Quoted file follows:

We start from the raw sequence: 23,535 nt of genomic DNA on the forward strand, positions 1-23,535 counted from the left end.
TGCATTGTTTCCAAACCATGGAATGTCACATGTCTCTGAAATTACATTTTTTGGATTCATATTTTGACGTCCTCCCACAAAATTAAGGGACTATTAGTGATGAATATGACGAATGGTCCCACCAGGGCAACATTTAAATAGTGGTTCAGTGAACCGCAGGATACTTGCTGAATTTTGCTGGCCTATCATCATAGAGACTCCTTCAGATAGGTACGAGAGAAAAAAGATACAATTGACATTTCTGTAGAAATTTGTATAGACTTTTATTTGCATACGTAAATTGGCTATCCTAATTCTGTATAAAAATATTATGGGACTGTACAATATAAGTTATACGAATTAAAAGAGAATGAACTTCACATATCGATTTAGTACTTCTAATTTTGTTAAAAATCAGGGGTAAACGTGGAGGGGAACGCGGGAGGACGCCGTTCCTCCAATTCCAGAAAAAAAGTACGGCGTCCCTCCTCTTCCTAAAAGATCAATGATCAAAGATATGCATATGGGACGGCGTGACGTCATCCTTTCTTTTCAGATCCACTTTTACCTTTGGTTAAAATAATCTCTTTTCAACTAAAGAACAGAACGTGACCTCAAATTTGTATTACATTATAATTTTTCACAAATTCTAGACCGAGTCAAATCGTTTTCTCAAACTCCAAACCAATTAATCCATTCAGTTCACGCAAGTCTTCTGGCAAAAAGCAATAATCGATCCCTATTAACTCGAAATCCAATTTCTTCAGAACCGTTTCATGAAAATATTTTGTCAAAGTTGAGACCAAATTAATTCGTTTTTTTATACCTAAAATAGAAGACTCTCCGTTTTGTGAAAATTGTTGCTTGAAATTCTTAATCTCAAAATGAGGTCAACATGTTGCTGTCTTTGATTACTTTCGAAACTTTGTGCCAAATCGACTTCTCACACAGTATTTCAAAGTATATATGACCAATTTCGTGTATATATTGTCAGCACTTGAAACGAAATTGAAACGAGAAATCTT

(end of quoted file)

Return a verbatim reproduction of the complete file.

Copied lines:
We start from the raw sequence: 23,535 nt of genomic DNA on the forward strand, positions 1-23,535 counted from the left end.
TGCATTGTTTCCAAACCATGGAATGTCACATGTCTCTGAAATTACATTTTTTGGATTCATATTTTGACGTCCTCCCACAAAATTAAGGGACTATTAGTGATGAATATGACGAATGGTCCCACCAGGGCAACATTTAAATAGTGGTTCAGTGAACCGCAGGATACTTGCTGAATTTTGCTGGCCTATCATCATAGAGACTCCTTCAGATAGGTACGAGAGAAAAAAGATACAATTGACATTTCTGTAGAAATTTGTATAGACTTTTATTTGCATACGTAAATTGGCTATCCTAATTCTGTATAAAAATATTATGGGACTGTACAATATAAGTTATACGAATTAAAAGAGAATGAACTTCACATATCGATTTAGTACTTCTAATTTTGTTAAAAATCAGGGGTAAACGTGGAGGGGAACGCGGGAGGACGCCGTTCCTCCAATTCCAGAAAAAAAGTACGGCGTCCCTCCTCTTCCTAAAAGATCAATGATCAAAGATATGCATATGGGACGGCGTGACGTCATCCTTTCTTTTCAGATCCACTTTTACCTTTGGTTAAAATAATCTCTTTTCAACTAAAGAACAGAACGTGACCTCAAATTTGTATTACATTATAATTTTTCACAAATTCTAGACCGAGTCAAATCGTTTTCTCAAACTCCAAACCAATTAATCCATTCAGTTCACGCAAGTCTTCTGGCAAAAAGCAATAATCGATCCCTATTAACTCGAAATCCAATTTCTTCAGAACCGTTTCATGAAAATATTTTGTCAAAGTTGAGACCAAATTAATTCGTTTTTTTATACCTAAAATAGAAGACTCTCCGTTTTGTGAAAATTGTTGCTTGAAATTCTTAATCTCAAAATGAGGTCAACATGTTGCTGTCTTTGATTACTTTCGAAACTTTGTGCCAAATCGACTTCTCACACAGTATTTCAAAGTATATATGACCAATTTCGTGTATATATTGTCAGCACTTGAAACGAAATTGAAACGAGAAATCTT